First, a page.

Looking at The Last Supper afresh, unencumbered by reductionism and cliché. What I see – is the painting as incessant, not only because of its ubiquity as a cultural icon, but because of the unceasing paradoxes emanating from its central theme. Here is the “’messenger of God” who turns betrayal into redemption, whose nod of resignation before God’s will, far from being a sign of weakness, telling an all-too-human story of faith and betrayal.
I think it’s best to try to look at the painting, as contemporary viewers would have seen it five-hundred years ago, as a great object of religious devotion for the faithful. Leonardo uses a one-point linear perspective, in which the vanishing point is at Christ’s head. Leonardo uses the table as a barrier to separate the spiritual realm from the viewer’s earthly world, elevating realism to the point where it touches mystery.
Leonardo chooses not to illustrate the moment when Judas was identified as a traitor, as was traditional. Instead he represented the preceding moment when Christ first declared the shocking words, “Verily I say unto you that one of you will betray me.”
Leonardo’s Last Supper captures a scene of self-giving. It is about sacrifice that brings together the so called opposites. Often confused with the doctrine of propitiation – Christ’s death imagined to be a (re)payment to God for the sins of the world. Rather, the symbolism points to the nature of self-giving – “letting go” to be one with the whole.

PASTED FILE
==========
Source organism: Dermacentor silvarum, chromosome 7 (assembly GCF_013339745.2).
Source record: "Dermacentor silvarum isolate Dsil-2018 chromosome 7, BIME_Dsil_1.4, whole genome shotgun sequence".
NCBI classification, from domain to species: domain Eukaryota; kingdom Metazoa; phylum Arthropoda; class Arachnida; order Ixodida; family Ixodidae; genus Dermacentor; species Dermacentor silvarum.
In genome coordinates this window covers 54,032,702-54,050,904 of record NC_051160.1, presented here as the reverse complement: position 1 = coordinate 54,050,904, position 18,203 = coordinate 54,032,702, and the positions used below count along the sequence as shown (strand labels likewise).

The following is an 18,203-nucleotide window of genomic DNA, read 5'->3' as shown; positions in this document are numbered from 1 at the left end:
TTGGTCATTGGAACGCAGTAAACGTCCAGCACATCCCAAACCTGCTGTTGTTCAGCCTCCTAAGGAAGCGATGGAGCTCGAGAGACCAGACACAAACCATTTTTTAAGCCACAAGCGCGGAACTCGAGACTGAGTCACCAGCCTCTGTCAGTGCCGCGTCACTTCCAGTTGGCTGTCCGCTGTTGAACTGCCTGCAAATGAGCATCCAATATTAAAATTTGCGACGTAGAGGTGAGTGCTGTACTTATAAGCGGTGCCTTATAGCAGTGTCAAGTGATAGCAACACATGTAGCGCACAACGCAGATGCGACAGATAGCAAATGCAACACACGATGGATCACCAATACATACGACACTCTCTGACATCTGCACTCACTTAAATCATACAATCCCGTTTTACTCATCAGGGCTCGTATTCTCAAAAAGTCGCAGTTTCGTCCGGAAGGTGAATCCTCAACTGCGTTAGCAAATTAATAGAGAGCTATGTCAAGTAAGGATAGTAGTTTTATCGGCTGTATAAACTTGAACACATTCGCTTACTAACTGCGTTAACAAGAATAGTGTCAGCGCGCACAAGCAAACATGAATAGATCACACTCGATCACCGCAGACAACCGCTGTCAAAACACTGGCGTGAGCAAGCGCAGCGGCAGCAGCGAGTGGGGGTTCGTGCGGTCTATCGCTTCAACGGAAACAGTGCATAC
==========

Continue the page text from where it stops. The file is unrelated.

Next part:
“The true celebration of The Last Supper must be with our ego. Whether as individuals or an entire species, we must choose to abandon ourselves to the infinite.” So said Carl Jung.
The phrase “Letting go” only means abandoning personal attachment to outcomes. Letting go is about creating a vastly larger space to allow for the. Infinite Potential of the Universe to create magnificent outcomes that far transcend human perceptions. The idea of letting. go is to be able to become an observer, instead of being a participant.
‘Shiva’ stands for letting go of everything in the world of forms. Shiva is eternal. Shiva is neither body nor soul. Shiva is neither color nor darkness.
There is a Sanskrit term that comes close to describing the theme of “letting go” – Vairagya.
“Vai” means beyond. “Raga” means Color. The word means beyond color. Being transparent. being unprejudiced. Oneness is transparent, unprejudiced. Wherever you are, you become a part of that – yet nothing sticks to you permanently.
Oneness is ‘expansive’. It will be born within us and among us only if we are willing to die to our separateness.